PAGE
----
On October 18th, the National Assembly of Québec passed Bill 62 which, as well as the imposition of other worrying limits to religious accommodation, bans the wearing of face coverings while either giving or receiving public services. This legislation, which blatantly targets women who choose to wear veils, uses the language of “state religious neutrality” to further discrimination and marginalization in the province for political gain.
Almost a month after the passing of the bill, it is still unclear how and where it will be applied. This confusion shows that the pressure that has been created by the community works. It is imperative that we students stand up and condemn racism when we see it – especially when it is mobilized in provincial legislation and becomes a legislated barrier to accessible education for veiled Muslim women currently in our community or who may want to become a member of our community in the future.
We at the SSMU also wish to condemn the language of neutrality mobilized by the bill, understanding that neutrality often is code for straight white cis-gendered heterosexual male and that all identities outside of this description are often denied the space to be ‘neutral’ or ‘apolitical’. We will continue to follow Bill 62 closely and condemn it firmly and adamantly until it is repealed. We encourage our members to write letters and emails, to start the conversation about Bill 62 in their classrooms, and to support the court challenges to Bill 62 that have been submitted.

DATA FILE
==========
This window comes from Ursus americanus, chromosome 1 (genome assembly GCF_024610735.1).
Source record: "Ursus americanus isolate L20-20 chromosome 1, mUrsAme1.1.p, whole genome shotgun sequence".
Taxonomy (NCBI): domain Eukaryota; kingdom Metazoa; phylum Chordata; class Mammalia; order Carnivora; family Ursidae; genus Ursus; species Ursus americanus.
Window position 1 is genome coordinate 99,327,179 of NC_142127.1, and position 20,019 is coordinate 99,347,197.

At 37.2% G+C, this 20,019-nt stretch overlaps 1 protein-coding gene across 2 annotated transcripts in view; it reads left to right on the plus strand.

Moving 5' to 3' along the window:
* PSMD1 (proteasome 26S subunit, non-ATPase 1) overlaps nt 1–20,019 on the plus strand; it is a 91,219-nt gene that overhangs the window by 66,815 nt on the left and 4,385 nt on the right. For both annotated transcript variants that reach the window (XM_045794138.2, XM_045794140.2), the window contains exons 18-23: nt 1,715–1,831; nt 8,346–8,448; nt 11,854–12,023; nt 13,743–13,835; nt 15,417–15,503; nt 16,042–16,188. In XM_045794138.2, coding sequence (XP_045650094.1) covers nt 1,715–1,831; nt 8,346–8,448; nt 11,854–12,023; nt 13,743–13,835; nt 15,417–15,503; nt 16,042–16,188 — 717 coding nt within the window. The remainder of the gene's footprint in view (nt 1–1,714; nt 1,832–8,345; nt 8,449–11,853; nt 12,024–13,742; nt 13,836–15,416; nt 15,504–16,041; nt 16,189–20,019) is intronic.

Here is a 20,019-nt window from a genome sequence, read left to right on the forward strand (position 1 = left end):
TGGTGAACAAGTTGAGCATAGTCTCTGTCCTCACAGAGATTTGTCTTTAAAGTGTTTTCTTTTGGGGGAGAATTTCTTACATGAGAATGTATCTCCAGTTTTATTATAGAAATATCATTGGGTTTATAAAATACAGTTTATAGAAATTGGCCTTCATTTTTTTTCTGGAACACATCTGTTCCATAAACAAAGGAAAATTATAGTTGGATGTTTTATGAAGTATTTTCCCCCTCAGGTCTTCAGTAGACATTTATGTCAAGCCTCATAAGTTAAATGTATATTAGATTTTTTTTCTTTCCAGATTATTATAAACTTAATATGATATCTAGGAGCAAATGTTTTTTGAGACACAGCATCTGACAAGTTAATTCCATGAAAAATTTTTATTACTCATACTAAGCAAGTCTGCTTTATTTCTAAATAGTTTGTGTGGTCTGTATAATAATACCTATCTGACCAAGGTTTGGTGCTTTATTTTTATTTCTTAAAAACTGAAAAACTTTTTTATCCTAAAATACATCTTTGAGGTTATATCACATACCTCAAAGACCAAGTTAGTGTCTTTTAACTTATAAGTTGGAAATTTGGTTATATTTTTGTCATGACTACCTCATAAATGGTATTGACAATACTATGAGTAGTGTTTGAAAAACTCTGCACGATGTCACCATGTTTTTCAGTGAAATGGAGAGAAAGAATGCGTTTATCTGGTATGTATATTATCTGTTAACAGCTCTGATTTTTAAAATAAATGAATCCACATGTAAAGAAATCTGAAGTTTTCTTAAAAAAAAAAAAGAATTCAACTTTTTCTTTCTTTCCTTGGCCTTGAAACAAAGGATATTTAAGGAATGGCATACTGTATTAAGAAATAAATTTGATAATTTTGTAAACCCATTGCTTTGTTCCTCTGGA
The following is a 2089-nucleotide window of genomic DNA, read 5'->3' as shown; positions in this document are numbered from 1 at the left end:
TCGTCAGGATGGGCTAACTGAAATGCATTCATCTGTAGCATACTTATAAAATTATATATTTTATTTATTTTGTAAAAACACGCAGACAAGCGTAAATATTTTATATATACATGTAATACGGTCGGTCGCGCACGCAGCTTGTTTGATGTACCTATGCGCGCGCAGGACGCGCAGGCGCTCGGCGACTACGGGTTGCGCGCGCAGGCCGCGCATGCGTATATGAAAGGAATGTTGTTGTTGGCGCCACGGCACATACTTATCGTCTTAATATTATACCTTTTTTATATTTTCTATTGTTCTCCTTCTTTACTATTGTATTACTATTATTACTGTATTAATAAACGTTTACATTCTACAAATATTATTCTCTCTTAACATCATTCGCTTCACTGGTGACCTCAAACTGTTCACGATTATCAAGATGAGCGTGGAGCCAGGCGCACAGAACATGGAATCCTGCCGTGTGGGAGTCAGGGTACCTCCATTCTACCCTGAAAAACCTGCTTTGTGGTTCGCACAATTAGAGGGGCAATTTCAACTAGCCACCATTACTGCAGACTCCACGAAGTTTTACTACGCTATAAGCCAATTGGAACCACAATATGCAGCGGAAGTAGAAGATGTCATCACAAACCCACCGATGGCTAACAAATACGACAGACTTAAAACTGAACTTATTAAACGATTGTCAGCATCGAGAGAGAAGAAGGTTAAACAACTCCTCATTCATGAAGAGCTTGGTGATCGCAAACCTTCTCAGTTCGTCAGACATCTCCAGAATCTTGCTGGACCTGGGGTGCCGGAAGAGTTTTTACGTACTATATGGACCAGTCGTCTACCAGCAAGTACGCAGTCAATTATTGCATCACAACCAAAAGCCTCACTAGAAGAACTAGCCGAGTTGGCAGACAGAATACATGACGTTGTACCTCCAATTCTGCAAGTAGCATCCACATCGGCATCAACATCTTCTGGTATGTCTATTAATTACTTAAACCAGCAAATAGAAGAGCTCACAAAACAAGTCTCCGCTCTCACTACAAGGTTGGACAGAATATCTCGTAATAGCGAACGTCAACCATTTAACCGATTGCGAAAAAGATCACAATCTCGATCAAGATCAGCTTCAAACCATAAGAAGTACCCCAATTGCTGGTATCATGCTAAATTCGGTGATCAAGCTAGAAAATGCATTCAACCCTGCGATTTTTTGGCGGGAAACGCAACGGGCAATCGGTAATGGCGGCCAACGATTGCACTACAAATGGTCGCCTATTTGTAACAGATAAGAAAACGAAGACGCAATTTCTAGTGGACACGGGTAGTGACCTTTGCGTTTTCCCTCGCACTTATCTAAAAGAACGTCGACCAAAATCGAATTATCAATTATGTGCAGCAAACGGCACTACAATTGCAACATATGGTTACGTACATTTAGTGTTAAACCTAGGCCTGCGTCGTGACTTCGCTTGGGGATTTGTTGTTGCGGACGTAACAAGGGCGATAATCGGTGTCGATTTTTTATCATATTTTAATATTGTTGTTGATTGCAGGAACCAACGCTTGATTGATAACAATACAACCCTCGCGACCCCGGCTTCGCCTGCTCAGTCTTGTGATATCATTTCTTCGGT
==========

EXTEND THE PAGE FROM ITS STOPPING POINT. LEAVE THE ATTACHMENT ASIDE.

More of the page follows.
At this time, we wish to extend our solidarity, support, and resources, to the members of our community that have been affected by this bill – by its contents, by the harmful discourse it has engendered in our province, and by state-sanctioned discrimination more broadly. Although it is easy to point fingers at the Québec Liberals and this bill, it is important that we take this time to think about practices, conversations, and policy within our own communities that is a product of the same mentality that Bill 62 is.
Bill 62 is the manifestation of a mentality of division and fear that has been mobilized in our province, and therefore explicitly a student issue. We cannot ignore it, and must continue to mobilize with other community groups until it is repealed.
Muna Tojiboeva, President
Jemark Earle, Vice-President (Student Life)
Maya Koparkar, Vice-President (Internal Affairs)
Isabelle Oke, Vice-President (University Affairs)
Connor Spencer, Vice-President (External Affairs)
- Muslim Students’ Association
- Peer Support Centre
- McGill Counselling
- Social Equity and Diversity Education Office
- McGill Nightline
Resources on Bill 62: